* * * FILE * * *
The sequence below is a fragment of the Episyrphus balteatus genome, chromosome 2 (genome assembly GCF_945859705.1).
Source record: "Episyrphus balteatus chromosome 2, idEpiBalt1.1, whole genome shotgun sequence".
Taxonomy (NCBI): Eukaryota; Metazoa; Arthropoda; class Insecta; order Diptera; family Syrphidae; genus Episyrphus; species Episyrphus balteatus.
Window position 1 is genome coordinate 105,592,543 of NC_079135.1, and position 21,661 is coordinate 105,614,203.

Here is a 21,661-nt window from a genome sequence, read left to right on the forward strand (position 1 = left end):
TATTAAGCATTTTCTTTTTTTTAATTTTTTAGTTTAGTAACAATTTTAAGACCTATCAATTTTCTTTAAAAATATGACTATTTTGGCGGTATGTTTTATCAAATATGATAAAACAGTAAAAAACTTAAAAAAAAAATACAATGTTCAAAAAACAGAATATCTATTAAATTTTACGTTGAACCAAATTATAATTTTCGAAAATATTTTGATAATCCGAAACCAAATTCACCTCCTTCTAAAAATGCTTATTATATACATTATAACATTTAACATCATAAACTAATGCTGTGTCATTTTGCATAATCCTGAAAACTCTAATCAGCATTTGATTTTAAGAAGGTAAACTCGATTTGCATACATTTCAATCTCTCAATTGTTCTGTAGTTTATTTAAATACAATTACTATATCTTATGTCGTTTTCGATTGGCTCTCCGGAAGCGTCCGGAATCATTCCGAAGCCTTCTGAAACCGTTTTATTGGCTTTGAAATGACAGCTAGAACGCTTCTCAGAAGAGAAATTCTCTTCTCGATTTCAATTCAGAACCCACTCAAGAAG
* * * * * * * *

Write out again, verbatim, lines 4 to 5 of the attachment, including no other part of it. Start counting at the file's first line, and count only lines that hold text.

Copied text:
Window position 1 is genome coordinate 105,592,543 of NC_079135.1, and position 21,661 is coordinate 105,614,203.

Here is a 21,661-nt window from a genome sequence, read left to right on the forward strand (position 1 = left end):